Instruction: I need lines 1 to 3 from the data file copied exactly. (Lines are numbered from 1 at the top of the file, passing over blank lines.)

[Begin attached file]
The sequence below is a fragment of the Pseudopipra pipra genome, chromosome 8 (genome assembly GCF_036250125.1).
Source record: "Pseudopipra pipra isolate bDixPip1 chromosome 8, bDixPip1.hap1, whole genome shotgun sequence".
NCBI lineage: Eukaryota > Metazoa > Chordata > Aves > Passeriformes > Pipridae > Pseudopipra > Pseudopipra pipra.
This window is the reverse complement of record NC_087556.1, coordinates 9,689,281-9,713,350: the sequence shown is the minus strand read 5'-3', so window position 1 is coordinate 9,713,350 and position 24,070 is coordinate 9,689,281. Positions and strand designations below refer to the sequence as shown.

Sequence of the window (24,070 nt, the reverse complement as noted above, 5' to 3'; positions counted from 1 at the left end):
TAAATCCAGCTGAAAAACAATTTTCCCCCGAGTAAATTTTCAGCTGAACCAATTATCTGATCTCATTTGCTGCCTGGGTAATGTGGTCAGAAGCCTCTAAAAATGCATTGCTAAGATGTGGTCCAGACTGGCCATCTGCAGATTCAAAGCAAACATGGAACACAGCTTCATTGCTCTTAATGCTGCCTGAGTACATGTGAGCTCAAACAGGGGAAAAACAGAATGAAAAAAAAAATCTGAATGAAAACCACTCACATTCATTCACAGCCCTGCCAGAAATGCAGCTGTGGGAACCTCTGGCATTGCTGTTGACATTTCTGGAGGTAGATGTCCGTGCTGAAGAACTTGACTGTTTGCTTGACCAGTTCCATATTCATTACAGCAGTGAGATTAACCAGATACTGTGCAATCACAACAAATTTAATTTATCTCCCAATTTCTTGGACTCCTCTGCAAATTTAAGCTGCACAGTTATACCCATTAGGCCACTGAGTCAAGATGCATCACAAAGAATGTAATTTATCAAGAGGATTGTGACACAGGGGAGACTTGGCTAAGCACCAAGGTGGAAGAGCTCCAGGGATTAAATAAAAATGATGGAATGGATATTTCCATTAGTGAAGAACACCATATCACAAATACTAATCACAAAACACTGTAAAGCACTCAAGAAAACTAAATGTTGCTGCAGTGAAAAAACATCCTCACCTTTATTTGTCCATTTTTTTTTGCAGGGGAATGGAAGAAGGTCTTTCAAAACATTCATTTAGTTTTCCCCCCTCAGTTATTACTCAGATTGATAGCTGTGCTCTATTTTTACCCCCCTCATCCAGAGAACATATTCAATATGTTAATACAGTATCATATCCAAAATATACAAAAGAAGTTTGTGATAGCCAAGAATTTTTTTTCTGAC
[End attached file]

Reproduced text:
The sequence below is a fragment of the Pseudopipra pipra genome, chromosome 8 (genome assembly GCF_036250125.1).
Source record: "Pseudopipra pipra isolate bDixPip1 chromosome 8, bDixPip1.hap1, whole genome shotgun sequence".
NCBI lineage: Eukaryota > Metazoa > Chordata > Aves > Passeriformes > Pipridae > Pseudopipra > Pseudopipra pipra.